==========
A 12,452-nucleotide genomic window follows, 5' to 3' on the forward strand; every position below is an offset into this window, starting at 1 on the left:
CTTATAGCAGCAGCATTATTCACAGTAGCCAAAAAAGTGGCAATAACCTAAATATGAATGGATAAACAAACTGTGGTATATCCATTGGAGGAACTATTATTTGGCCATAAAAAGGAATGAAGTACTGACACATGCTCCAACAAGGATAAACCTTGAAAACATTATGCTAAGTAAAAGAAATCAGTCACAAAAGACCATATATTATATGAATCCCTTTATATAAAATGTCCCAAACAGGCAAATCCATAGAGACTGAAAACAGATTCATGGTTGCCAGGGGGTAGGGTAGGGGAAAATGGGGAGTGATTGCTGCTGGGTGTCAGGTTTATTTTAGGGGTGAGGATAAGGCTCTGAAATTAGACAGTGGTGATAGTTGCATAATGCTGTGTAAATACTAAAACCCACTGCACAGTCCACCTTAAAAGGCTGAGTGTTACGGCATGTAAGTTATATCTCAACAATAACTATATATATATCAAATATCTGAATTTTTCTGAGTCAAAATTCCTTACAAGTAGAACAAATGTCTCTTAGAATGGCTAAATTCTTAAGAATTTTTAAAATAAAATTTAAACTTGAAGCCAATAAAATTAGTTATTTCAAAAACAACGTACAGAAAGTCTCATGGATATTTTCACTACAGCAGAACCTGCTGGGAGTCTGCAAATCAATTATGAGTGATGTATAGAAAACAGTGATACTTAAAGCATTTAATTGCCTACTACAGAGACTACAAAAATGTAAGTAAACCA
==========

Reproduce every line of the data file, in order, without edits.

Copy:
A 12,452-nucleotide genomic window follows, 5' to 3' on the forward strand; every position below is an offset into this window, starting at 1 on the left:
CTTATAGCAGCAGCATTATTCACAGTAGCCAAAAAAGTGGCAATAACCTAAATATGAATGGATAAACAAACTGTGGTATATCCATTGGAGGAACTATTATTTGGCCATAAAAAGGAATGAAGTACTGACACATGCTCCAACAAGGATAAACCTTGAAAACATTATGCTAAGTAAAAGAAATCAGTCACAAAAGACCATATATTATATGAATCCCTTTATATAAAATGTCCCAAACAGGCAAATCCATAGAGACTGAAAACAGATTCATGGTTGCCAGGGGGTAGGGTAGGGGAAAATGGGGAGTGATTGCTGCTGGGTGTCAGGTTTATTTTAGGGGTGAGGATAAGGCTCTGAAATTAGACAGTGGTGATAGTTGCATAATGCTGTGTAAATACTAAAACCCACTGCACAGTCCACCTTAAAAGGCTGAGTGTTACGGCATGTAAGTTATATCTCAACAATAACTATATATATATCAAATATCTGAATTTTTCTGAGTCAAAATTCCTTACAAGTAGAACAAATGTCTCTTAGAATGGCTAAATTCTTAAGAATTTTTAAAATAAAATTTAAACTTGAAGCCAATAAAATTAGTTATTTCAAAAACAACGTACAGAAAGTCTCATGGATATTTTCACTACAGCAGAACCTGCTGGGAGTCTGCAAATCAATTATGAGTGATGTATAGAAAACAGTGATACTTAAAGCATTTAATTGCCTACTACAGAGACTACAAAAATGTAAGTAAACCA